But behind the bid was a group of savvy investors and global deal makers who hold a substantial stake in the Chinese company: Goldman Sachs, CDH Investments, Singapore’s sovereign wealth fund and New Horizon Capital, a private equity firm co-founded by the son of the former Chinese prime minister Wen Jiabao.

The group controls nearly half the shares of Shuanghui International, much of which was acquired about seven years ago by helping privatize a company that had been run as a state-owned meat processor.

Today, Shuanghui is a $7 billion behemoth that is the dominant sausage maker and pork processor in China. The company is now seeking to complete the biggest Chinese acquisition ever of an American company.

The bid is subject to a national security review by the Committee on Foreign Investment in the United States, and that scrutiny will include a review of shareholder records.

Analysts say the Chinese company’s ownership structure is unlikely to complicate the review, since Shuanghui is not state-owned.

But the presence of so many of Asia’s power brokers in the bid illustrates not just how deals get done in China these days but also how Wall Street and Asia’s elites are likely to collaborate on future cross-border mergers and acquisitions.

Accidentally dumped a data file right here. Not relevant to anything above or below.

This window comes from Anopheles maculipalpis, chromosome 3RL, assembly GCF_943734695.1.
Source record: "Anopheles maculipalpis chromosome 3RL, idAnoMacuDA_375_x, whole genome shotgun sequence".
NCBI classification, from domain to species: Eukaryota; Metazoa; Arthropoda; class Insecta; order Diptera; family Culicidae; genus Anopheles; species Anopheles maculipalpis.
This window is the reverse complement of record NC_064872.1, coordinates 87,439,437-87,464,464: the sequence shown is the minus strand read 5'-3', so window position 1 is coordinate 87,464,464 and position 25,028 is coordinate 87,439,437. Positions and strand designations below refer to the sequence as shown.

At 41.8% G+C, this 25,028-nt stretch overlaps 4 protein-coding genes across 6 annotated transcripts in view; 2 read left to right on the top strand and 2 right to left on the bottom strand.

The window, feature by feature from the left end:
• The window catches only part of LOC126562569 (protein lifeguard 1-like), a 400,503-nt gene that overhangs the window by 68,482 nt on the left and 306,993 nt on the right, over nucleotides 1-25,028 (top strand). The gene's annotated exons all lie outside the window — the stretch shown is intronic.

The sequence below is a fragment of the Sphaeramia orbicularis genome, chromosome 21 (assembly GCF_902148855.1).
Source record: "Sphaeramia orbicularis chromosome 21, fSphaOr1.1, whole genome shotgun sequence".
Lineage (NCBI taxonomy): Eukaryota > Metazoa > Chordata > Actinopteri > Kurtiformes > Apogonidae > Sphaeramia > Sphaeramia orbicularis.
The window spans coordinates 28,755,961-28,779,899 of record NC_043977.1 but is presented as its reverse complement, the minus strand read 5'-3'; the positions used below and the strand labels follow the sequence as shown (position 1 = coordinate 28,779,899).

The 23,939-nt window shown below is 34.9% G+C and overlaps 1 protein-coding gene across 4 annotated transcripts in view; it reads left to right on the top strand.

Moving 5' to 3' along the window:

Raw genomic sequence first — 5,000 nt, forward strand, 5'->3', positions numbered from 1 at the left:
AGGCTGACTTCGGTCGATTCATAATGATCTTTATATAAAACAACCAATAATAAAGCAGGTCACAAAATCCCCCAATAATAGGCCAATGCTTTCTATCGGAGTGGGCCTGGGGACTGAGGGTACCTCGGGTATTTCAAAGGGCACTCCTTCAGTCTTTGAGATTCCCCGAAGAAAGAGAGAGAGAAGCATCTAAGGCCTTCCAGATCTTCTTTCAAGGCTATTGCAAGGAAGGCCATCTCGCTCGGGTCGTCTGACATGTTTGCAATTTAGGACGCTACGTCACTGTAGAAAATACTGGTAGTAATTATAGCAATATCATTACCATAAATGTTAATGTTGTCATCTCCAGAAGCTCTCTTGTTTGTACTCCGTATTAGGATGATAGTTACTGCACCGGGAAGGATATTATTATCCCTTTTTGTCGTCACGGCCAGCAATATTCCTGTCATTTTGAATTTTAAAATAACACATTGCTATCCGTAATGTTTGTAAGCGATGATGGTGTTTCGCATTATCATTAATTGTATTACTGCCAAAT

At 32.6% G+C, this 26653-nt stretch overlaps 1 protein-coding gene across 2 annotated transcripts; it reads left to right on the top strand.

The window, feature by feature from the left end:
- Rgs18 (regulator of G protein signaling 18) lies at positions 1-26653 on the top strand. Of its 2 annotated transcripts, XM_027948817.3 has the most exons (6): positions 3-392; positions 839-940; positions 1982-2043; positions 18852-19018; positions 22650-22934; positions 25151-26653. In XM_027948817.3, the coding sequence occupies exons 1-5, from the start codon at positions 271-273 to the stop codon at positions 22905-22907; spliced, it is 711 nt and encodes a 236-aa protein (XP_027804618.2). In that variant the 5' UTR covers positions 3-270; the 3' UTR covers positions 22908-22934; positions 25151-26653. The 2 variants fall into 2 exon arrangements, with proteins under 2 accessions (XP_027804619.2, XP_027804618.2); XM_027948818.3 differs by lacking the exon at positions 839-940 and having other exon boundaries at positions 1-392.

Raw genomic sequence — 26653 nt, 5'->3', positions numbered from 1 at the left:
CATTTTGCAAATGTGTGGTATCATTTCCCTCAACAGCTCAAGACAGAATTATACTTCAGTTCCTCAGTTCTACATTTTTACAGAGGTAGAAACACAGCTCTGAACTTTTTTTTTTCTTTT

America’s biggest private equity firms already have a major presence in China, with TPG, the Carlyle Group and Blackstone seeking deals. Often they co-invest alongside Asia’s biggest investment firms. One of the best-known is CDH Investments, a private equity and venture capital firm that manages more than $7 billion in assets with operations in Beijing. Founded in 2002, the company has invested in big food makers, like Mengniu Dairy, the Yurun Food Group and Shuanghui.

In 2006, CDH and Goldman Sachs led a consortium of investors who paid about $250 million to buy out the Chinese government’s stake in Shuanghui in the hopes of transforming the company into one of China’s biggest food companies.